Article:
6. After each use, rinse the sensor with distilled or deionized water and blot dry with soft tissue.
  7. Repeat the procedure two or three times with the remaining sample if possible. Calculate the average of the readings of the samples. 

It is best not to take readings in areas of direct sunlight or high temperatures. Collect samples and bring them indoor for analysis. Allow the samples and standards to reach same temperature before proceeding with the analysis.


Refer to Technical Tip 2: LAQUAtwin Ion Sensor Maintenance Procedures for detailed information on conditioning, cleaning, and storing the nitrate ion sensor. The technical tip can be downloaded from the support section of our website www.horiba-laqua.com.

Results and Benefits

Onion roots display the greatest response to available nitrogen supply of any plant part.2 They are used in analysis because of the stable nitrate concentrations in the root xylem. The LAQUAtwin nitrate ion meter has been successfully used in determining nitrate-nitrogen (NO3-N) in onions and readings have been found correlated with lab results.3

When sampling, it is important to note the onion growth stage so you can determine the correct sufficiency guideline to apply with your analysis results. Sufficiency guidelines are generally expressed as nitrate-nitrogen (NO3-N) values. The NO3-N refers to the nitrogen portion of the nitrate molecule. The table below provides the general guidelines for acceptable root sap nitrate concentrations at various stages of onion plant growth.4 Notice that the nitrate concentrations decline as the plant matures. For 0.5 to 1.5-inch onion bulbs, the acceptable root sap NO3-N concentration range is 350 to 500 ppm.1 You may use the table in interpreting the LAQUAtwin nitrate ion meter results. Record the initial analysis results and use them to compare future results.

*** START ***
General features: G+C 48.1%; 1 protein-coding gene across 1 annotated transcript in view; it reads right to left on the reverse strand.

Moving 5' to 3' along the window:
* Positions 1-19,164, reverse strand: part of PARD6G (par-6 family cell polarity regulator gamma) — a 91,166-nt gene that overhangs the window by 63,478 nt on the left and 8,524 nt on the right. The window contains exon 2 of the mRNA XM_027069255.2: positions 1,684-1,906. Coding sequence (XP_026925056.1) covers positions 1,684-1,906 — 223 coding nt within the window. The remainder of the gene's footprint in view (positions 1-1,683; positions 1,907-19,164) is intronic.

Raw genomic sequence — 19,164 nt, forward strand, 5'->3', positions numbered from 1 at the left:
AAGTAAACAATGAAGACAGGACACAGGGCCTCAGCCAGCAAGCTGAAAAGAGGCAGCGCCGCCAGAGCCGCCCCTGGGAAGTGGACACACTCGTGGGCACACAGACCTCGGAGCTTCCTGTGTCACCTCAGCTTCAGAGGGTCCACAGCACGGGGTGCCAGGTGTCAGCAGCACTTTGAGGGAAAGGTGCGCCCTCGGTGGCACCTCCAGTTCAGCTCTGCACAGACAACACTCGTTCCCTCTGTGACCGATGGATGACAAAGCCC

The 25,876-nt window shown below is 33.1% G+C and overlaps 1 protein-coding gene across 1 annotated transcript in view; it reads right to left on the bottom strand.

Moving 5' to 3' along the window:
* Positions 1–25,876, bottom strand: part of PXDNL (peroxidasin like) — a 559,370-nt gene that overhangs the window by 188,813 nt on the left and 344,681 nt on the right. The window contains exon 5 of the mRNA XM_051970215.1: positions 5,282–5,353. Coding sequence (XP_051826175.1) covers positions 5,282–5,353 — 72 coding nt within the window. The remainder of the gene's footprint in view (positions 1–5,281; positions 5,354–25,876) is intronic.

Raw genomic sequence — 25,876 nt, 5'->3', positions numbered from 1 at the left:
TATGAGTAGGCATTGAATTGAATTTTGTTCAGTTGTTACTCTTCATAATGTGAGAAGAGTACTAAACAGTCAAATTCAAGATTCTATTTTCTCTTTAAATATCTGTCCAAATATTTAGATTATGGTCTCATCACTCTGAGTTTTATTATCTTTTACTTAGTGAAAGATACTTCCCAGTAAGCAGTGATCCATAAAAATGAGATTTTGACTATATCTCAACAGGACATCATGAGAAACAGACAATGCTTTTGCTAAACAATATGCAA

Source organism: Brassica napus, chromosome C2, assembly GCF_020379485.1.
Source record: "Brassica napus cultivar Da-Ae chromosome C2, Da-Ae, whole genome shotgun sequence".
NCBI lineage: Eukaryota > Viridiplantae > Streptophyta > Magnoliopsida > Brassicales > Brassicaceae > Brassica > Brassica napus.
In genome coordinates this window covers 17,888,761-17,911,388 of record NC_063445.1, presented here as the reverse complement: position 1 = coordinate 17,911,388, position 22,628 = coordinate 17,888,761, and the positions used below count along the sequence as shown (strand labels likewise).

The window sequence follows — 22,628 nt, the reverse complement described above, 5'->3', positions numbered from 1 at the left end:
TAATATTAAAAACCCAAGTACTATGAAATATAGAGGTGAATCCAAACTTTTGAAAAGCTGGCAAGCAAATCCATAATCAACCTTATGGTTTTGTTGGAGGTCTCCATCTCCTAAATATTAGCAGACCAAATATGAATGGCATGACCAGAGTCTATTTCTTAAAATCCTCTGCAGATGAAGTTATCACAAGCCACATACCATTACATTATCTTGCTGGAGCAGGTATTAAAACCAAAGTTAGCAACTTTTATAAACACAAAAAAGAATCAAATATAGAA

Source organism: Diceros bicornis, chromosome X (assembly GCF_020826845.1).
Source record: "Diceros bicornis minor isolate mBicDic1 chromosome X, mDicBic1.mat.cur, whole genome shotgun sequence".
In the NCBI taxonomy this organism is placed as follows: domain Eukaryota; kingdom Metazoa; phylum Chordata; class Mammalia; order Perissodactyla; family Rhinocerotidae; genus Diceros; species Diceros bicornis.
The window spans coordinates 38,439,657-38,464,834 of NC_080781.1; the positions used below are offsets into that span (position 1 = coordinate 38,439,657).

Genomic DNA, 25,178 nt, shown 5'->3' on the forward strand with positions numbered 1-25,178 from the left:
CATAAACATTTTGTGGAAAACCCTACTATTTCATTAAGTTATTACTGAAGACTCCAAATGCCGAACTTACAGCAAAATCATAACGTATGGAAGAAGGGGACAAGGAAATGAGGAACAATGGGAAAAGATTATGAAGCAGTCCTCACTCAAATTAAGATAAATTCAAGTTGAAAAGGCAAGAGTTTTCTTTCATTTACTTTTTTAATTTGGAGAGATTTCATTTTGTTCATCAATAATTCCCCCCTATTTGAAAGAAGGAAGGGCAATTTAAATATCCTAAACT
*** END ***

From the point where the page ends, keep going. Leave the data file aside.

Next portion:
References and Suggested Readings

  1. Hartz, T., Jackson L., Schulbach, K., and Smith, R. Guide to Nitrogen Quick-Tests for Vegetables with the Cardy Nitrate Meter. Retrieved from https://www.cdfa.ca.gov/is/docs/Schulbach95.pdf
  2. Sullivan, D.M., Shock, C.C., Horneck, D.A., Stevens, R.G., Pelter, G.Q. and Feibert, E.B.G. (2001). Nutrient Management for Onions in the Pacific Northwest. PNW 546. Retrieved from https://catalog.extension.oregonstate.edu/sites/catalog/files/project/pdf/pnw546.pdf
  3. McDonald, M.R., McKeown, A.W., Scott-Dupree, C.D., and Westerveld, S.M. Assessment of Chlorophyll and Nitrate Meters as Nitrogen Tests for Cabbage, Onions, and Carrots. HorTechnology, April-June 2004, pp 179-188. Retrieved from http://horttech.ashspublications.org/content/14/2/179.full.pdf+html
  4. Petiole Sap Nitrate Guidelines. Michigan State University Extension. Retrieved from http://msue.anr.msu.edu/news/petiole_sap_nitrate_guidelines
  5. Bevacqua, R. and Cardenas, T. (2002). Nitrogen Monitoring Techniques for Vegetable Crops. Circular 579. College of Agriculture and Home Economics New Mexico State University. Retrieved from http://aces.nmsu.edu/pubs/_circulars/CR579.pdf